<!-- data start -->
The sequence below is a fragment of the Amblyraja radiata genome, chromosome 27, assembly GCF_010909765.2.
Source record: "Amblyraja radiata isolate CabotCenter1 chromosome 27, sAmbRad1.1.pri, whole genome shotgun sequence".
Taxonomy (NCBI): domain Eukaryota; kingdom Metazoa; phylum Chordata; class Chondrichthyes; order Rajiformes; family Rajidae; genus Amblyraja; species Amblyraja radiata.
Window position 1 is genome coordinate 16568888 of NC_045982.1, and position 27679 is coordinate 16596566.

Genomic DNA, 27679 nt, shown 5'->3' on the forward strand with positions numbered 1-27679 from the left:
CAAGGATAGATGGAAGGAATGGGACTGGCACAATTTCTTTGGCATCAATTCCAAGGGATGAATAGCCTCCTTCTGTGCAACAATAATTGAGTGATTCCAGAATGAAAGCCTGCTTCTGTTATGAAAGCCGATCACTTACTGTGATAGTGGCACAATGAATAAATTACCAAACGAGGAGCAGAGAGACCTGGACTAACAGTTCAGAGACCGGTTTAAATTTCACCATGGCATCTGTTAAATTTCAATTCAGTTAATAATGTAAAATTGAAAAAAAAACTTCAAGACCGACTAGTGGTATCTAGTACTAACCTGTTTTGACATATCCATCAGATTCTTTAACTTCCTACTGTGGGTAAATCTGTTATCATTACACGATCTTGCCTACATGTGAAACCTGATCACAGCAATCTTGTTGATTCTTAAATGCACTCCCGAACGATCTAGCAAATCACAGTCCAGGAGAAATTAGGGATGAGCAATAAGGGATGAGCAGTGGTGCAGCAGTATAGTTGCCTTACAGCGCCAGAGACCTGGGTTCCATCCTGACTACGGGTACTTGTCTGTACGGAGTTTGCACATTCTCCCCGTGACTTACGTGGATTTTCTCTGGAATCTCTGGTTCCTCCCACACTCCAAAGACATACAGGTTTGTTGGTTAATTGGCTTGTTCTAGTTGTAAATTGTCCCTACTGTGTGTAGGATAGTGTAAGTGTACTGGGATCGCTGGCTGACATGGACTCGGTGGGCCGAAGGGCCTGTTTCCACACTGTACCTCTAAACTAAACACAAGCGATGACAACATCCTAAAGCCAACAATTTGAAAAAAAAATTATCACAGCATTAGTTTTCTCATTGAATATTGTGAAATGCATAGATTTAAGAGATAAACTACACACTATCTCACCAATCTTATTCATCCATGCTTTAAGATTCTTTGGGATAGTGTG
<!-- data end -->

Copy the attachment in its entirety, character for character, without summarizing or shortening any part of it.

The sequence below is a fragment of the Amblyraja radiata genome, chromosome 27, assembly GCF_010909765.2.
Source record: "Amblyraja radiata isolate CabotCenter1 chromosome 27, sAmbRad1.1.pri, whole genome shotgun sequence".
Taxonomy (NCBI): domain Eukaryota; kingdom Metazoa; phylum Chordata; class Chondrichthyes; order Rajiformes; family Rajidae; genus Amblyraja; species Amblyraja radiata.
Window position 1 is genome coordinate 16568888 of NC_045982.1, and position 27679 is coordinate 16596566.

Genomic DNA, 27679 nt, shown 5'->3' on the forward strand with positions numbered 1-27679 from the left:
CAAGGATAGATGGAAGGAATGGGACTGGCACAATTTCTTTGGCATCAATTCCAAGGGATGAATAGCCTCCTTCTGTGCAACAATAATTGAGTGATTCCAGAATGAAAGCCTGCTTCTGTTATGAAAGCCGATCACTTACTGTGATAGTGGCACAATGAATAAATTACCAAACGAGGAGCAGAGAGACCTGGACTAACAGTTCAGAGACCGGTTTAAATTTCACCATGGCATCTGTTAAATTTCAATTCAGTTAATAATGTAAAATTGAAAAAAAAACTTCAAGACCGACTAGTGGTATCTAGTACTAACCTGTTTTGACATATCCATCAGATTCTTTAACTTCCTACTGTGGGTAAATCTGTTATCATTACACGATCTTGCCTACATGTGAAACCTGATCACAGCAATCTTGTTGATTCTTAAATGCACTCCCGAACGATCTAGCAAATCACAGTCCAGGAGAAATTAGGGATGAGCAATAAGGGATGAGCAGTGGTGCAGCAGTATAGTTGCCTTACAGCGCCAGAGACCTGGGTTCCATCCTGACTACGGGTACTTGTCTGTACGGAGTTTGCACATTCTCCCCGTGACTTACGTGGATTTTCTCTGGAATCTCTGGTTCCTCCCACACTCCAAAGACATACAGGTTTGTTGGTTAATTGGCTTGTTCTAGTTGTAAATTGTCCCTACTGTGTGTAGGATAGTGTAAGTGTACTGGGATCGCTGGCTGACATGGACTCGGTGGGCCGAAGGGCCTGTTTCCACACTGTACCTCTAAACTAAACACAAGCGATGACAACATCCTAAAGCCAACAATTTGAAAAAAAAATTATCACAGCATTAGTTTTCTCATTGAATATTGTGAAATGCATAGATTTAAGAGATAAACTACACACTATCTCACCAATCTTATTCATCCATGCTTTAAGATTCTTTGGGATAGTGTG